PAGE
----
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Culture has odd ways of supplying spontaneous correctives, even when the vanguard of a cultural wave or ideology recognizes no bounds of taste or decency. Consider punk rock, a phenomenon that in 1976 erupted spontaneously but independently on both sides of the Atlantic as a back-answer to the self-indulgent tedium of prog-rock.

Something like this is true of the #MeToo movement. It is a quasi-voluntary response to the drift of things, from deep in the conscience of society. It is, fundamentally, a cultural adjustment, necessary and inevitable though not overtly willed. And, although for the moment quite sincerely explaining itself in other terms, it is the bust to end the 1960s boom in sexual permissiveness.

Sixties libertinism is now more problematic for our societies than even ELP’s noodlings were in ’76. Together with its cultural offshoots—industrial abortion, fatherlessness, the evisceration of marriage—it is, beneath the radar of conventional mainstream discourse, the cause of immense damage. And yet, to speak against it publicly is still to announce oneself a puritan. With such double-binds in play, cultures subject to the laws of evolution find roundabout ways of introducing necessary ameliorations.

Rarely has a generation of ideologues been less honest about the consequences of its agenda than the 1960s Peace & Love generation, which sold its prescriptions as the apogee of freedom and attributed all inadequacies and negative side-effects to a surfeit of false shame or overdeveloped user-conscience. Sexual licentiousness was presented as liberty, cost-free fun, the surrogate of the infinite, as though the human body were a complimentary resource, adrift from its situation in the humanity of the ensouled being. The wastages and casualties of this misunderstanding were swept up by psychotherapists and placed in the bin marked “indeterminate symptoms.”

The agenda had been inadequately measured against life’s iron law that the pursuit of selfish desires leads to chaos and grief, first for those misused in the pursuit of reductive desires—and ultimately for the misuser. Privately, individually, the children of the 1960s found that their pursuit of the chimera of freedom did not deliver as promised, but they had invested too much of themselves in the project to admit as much publicly. Thus was the revolution allowed to persist beyond logical limits and appear to render naturalistic a degree of license that was self-evidently unsustainable.

It ought to be clear that a society cannot function long like this, and sure enough the warning signs have been converging. Low fertility, imploding sperm-counts, and falling birth-rates have unleashed an unprecedented demographic crisis that, like other symptoms of 1960s licentiousness before it, is more or less ignored by policy-makers. In such a climate, several kinds of pushback were indicated. It seemed unlikely that conditions could be maintained whereby casual sex remained normative at the drop of a belt-buckle between people who barely knew each other. And hence, the present thesis continues, from some deep unconscious intelligence, emerged #MeToo.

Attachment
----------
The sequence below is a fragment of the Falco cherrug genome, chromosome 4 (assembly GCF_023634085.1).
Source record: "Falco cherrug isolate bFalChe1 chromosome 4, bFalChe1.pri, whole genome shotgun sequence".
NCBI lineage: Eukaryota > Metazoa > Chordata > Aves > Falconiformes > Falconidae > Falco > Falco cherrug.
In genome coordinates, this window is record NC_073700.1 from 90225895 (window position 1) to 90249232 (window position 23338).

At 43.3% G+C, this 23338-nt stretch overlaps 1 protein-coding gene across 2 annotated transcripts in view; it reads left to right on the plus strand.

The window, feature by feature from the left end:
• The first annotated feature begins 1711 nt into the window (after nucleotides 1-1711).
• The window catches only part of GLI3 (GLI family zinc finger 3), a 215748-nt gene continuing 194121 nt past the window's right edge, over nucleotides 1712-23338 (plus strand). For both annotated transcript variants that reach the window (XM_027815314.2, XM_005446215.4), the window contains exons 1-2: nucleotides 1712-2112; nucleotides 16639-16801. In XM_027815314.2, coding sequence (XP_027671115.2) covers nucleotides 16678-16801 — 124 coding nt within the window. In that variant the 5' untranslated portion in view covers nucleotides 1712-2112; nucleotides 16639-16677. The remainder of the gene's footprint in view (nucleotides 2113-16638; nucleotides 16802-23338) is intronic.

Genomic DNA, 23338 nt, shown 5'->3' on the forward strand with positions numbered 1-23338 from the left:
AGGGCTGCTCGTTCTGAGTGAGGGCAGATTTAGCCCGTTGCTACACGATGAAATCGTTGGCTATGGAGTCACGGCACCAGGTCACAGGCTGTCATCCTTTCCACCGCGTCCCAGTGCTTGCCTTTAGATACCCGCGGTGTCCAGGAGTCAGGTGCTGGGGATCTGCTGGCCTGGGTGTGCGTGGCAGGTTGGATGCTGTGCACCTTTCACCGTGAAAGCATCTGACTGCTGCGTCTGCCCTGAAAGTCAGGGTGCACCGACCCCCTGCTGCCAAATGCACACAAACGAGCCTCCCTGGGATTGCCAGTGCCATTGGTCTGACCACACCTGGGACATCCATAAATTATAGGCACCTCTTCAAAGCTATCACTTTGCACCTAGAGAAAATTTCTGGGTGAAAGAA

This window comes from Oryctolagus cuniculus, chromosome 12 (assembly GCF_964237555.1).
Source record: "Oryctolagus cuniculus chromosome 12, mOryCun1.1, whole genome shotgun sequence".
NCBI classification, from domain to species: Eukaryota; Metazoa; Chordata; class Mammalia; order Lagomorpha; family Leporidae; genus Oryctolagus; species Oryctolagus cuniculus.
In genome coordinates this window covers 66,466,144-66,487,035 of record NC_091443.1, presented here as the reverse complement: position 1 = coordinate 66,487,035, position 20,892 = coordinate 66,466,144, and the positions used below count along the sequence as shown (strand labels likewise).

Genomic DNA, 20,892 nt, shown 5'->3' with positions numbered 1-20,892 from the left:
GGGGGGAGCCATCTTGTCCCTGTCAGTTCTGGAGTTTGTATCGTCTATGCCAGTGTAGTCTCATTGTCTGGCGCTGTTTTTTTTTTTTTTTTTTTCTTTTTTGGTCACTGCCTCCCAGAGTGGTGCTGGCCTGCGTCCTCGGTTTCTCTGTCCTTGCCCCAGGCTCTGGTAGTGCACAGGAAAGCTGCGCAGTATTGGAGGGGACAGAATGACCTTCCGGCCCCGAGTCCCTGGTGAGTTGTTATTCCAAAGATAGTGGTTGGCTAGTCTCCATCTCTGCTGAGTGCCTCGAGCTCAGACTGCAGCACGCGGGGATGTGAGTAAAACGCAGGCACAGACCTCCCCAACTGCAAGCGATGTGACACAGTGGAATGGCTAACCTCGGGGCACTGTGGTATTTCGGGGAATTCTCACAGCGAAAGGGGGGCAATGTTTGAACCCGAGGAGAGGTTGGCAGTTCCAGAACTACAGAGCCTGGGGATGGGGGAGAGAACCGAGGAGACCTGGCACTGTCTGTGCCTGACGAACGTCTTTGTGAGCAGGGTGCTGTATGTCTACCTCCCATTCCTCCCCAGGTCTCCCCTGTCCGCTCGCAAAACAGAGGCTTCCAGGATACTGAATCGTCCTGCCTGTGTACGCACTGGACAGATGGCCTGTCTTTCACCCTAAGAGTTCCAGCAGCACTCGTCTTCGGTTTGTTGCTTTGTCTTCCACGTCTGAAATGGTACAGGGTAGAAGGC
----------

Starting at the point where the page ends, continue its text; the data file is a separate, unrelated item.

One of the central contentions of Stephen Baskerville’s recent book The New Politics of Sex is that the sexual revolution re-directed leftism from the economic and racial realms to the social and sexual, attacking family, marriage, masculinity, and religion. The mechanisms that developed from “no-fault” divorce—secret hearings, the suspension of normal evidential requirements, and pseudo-principles like “the best interests of the child”—spawned sub-strata within Western law-enforcement and justice systems in which, in effect, law is bypassed. The list of areas into which this quasi-legality has spread includes domestic violence, rape and sexual assault, sexual harassment, stalking, bullying, hate crimes, hate speech, and sundry others. In each of these areas, “guilt” is increasingly established on the basis of the subjective feelings of the accuser. An unprecedented disintegration of legal process has spread as though by typhoon through Western societies, tearing up long-honored concepts such as due-process, rules of evidence, and innocent-until-proven-guilty.

Of course, by one reading, #MeToo has taken the psychotic element of our sexual culture a stage farther—to the court of the lynch-mob—eliminating all processes and procedures, converting the accusation into the conviction without pause for evidence, and imposing life banishment, unemployability, and permanent disgrace upon the accused without even a call-over.

But that may be summer’s last sting. Sure enough, at first it seemed like the usual stuff about punishing men. But then it became noticeable that mostly the targets of #MeToo were not the stern patriarchs and moralists—but the compliant allies of feminism post-’60s, the luvvies and lackeys who had exploited women’s lib for their own advancement and satisfaction.

What these movements now appear to be demanding—though without saying as much—is the dismantling of 1960s libertinism, which may imply a return to the conditions of the post-war period. If so, #MeToo might be both a new kind of power-push and a deep-seated cry for honesty about the sexual revolution. There’s a sense, too, of feminism pleading “not guilty” and getting out of the game while it’s still ahead—and perhaps beginning the process of rolling up those freedoms it helped to unleash in the 1960s, with a view to carting them away before someone else takes the initiative.

John Waters is an Irish writer and commentator, the author of nine books, and a playwright.

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